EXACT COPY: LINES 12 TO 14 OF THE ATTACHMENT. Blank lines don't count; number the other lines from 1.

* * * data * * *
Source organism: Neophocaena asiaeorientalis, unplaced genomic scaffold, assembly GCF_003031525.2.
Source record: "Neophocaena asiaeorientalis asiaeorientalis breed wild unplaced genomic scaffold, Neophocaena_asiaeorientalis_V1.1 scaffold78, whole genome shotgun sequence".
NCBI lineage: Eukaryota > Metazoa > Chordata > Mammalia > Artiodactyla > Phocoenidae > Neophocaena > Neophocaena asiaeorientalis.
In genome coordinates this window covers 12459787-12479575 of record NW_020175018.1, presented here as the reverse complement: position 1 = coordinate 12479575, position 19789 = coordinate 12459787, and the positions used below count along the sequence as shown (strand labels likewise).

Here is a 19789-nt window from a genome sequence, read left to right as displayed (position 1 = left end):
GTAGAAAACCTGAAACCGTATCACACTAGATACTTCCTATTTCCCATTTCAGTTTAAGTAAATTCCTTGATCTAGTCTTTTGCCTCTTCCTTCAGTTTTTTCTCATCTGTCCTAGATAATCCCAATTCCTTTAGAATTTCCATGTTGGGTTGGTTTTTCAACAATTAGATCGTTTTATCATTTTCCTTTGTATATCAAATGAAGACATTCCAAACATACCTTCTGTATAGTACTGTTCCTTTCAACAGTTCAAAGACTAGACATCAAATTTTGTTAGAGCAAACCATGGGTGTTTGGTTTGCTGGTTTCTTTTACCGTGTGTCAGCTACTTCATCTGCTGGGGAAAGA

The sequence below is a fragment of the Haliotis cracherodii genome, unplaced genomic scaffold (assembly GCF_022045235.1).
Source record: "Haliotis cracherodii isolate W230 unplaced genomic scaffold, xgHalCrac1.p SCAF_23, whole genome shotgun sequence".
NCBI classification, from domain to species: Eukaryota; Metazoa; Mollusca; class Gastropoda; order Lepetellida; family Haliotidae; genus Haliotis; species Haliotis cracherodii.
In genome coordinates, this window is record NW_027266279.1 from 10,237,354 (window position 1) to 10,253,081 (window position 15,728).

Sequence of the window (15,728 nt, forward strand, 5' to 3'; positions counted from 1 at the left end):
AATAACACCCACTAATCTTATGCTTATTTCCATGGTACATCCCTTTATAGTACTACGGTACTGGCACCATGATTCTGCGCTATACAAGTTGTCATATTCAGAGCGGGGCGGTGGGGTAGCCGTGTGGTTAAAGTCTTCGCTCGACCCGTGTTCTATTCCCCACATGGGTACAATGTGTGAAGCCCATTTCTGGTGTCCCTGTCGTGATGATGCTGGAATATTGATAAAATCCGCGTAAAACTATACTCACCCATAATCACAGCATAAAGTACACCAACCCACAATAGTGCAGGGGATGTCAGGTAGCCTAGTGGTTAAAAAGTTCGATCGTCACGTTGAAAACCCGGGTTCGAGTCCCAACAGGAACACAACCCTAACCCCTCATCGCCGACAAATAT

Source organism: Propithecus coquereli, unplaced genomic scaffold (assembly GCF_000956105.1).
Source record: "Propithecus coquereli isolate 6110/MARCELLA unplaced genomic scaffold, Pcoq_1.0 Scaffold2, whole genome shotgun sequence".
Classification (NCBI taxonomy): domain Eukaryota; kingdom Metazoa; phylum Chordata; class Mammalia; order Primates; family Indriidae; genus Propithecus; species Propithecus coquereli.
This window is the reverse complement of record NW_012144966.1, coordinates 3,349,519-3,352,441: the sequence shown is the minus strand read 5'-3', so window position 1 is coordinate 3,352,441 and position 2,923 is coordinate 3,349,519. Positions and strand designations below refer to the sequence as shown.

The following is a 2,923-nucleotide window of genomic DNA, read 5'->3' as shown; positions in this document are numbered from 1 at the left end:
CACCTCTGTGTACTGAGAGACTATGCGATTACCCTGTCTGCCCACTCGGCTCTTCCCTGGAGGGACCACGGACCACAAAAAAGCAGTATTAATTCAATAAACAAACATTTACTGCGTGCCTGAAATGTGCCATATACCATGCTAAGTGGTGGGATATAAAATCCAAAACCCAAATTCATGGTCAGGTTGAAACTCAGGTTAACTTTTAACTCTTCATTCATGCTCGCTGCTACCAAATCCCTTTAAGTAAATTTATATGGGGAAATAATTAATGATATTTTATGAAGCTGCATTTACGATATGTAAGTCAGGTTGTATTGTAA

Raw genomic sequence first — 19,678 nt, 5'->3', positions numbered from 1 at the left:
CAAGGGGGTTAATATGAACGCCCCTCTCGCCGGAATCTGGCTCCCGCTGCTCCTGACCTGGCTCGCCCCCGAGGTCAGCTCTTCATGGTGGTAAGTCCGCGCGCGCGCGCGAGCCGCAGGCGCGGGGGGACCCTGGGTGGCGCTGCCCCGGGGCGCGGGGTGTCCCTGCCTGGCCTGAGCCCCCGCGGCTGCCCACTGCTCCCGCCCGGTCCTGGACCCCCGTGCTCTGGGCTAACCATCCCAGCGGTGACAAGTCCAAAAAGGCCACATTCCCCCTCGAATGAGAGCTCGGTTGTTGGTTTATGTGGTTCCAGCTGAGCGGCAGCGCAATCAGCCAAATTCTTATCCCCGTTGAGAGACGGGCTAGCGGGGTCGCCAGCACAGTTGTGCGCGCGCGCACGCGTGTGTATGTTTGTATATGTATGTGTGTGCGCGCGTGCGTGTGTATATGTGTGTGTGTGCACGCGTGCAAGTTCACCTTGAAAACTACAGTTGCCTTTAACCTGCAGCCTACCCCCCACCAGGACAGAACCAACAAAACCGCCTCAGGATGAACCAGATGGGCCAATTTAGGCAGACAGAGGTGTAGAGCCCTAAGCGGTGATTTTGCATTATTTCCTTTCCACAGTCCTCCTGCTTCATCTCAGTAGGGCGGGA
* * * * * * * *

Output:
AATAACACCCACTAATCTTATGCTTATTTCCATGGTACATCCCTTTATAGTACTACGGTACTGGCACCATGATTCTGCGCTATACAAGTTGTCATATTCAGAGCGGGGCGGTGGGGTAGCCGTGTGGTTAAAGTCTTCGCTCGACCCGTGTTCTATTCCCCACATGGGTACAATGTGTGAAGCCCATTTCTGGTGTCCCTGTCGTGATGATGCTGGAATATTGATAAAATCCGCGTAAAACTATACTCACCCATAATCACAGCATAAAGTACACCAACCCACAATAGTGCAGGGGATGTCAGGTAGCCTAGTGGTTAAAAAGTTCGATCGTCACGTTGAAAACCCGGGTTCGAGTCCCAACAGGAACACAACCCTAACCCCTCATCGCCGACAAATAT

Source organism: Propithecus coquereli, unplaced genomic scaffold (assembly GCF_000956105.1).
Source record: "Propithecus coquereli isolate 6110/MARCELLA unplaced genomic scaffold, Pcoq_1.0 Scaffold2, whole genome shotgun sequence".